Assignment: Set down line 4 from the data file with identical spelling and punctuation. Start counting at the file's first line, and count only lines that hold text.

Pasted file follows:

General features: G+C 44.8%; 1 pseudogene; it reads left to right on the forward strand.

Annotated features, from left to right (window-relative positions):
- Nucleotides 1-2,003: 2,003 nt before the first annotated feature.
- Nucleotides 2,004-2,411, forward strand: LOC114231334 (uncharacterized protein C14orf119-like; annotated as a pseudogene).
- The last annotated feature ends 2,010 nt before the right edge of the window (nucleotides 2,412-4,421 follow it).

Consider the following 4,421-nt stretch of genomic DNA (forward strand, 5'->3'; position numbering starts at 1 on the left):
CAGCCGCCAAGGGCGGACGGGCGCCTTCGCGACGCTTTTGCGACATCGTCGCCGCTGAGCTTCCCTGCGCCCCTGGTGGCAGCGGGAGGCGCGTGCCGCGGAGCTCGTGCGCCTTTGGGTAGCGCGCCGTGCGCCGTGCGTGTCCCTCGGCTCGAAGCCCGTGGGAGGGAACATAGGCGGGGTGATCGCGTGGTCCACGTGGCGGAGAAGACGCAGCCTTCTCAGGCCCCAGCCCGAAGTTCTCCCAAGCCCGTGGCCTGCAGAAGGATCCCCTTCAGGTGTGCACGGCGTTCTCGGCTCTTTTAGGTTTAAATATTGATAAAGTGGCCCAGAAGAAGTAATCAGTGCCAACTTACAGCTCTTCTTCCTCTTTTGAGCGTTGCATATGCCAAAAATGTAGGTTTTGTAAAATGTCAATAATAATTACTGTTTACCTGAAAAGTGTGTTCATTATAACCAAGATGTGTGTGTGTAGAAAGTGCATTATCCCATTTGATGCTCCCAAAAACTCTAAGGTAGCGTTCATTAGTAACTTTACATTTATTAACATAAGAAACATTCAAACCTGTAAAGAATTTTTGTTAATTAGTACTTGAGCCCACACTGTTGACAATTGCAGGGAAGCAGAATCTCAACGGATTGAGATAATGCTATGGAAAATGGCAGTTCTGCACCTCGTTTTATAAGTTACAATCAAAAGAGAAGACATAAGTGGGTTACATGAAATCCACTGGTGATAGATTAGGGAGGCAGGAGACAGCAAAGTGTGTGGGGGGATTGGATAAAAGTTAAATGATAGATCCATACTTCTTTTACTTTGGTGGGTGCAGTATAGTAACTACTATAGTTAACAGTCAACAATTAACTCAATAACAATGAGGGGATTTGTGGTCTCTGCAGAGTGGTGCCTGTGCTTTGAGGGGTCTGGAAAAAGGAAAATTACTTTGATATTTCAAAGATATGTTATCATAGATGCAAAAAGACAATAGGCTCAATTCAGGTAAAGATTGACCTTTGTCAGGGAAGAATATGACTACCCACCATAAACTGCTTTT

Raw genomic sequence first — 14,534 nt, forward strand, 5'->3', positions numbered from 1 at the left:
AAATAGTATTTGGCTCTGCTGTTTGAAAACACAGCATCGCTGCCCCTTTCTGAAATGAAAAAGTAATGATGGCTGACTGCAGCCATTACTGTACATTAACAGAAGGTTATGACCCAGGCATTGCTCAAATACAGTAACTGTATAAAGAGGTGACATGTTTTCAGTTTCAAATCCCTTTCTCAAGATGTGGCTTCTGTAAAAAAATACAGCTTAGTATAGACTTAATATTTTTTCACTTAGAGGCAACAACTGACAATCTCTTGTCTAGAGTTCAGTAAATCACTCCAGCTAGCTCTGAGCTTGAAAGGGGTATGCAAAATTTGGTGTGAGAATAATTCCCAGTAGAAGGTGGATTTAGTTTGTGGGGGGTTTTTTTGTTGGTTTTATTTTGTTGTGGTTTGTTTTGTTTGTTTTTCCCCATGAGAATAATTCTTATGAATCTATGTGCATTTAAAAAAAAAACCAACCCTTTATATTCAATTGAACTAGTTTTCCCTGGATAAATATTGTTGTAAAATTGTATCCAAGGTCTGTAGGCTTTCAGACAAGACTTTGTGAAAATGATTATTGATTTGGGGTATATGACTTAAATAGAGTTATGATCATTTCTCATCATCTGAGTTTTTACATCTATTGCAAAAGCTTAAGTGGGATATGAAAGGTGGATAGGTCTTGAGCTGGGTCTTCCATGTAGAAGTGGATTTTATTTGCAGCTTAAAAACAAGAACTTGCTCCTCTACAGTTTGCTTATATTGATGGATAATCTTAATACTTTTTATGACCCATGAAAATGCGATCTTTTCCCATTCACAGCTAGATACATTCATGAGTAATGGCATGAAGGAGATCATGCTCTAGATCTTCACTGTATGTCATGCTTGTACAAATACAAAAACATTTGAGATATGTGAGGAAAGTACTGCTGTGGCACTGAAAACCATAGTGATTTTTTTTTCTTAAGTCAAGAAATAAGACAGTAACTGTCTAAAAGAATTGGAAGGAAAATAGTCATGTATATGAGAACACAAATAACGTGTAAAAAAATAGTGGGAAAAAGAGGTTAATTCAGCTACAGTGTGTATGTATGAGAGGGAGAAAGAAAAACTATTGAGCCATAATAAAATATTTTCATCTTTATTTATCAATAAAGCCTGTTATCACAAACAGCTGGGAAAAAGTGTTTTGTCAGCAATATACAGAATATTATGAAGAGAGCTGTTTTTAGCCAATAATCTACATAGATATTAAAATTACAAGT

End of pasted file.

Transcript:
- Nucleotides 2,004-2,411, forward strand: LOC114231334 (uncharacterized protein C14orf119-like; annotated as a pseudogene).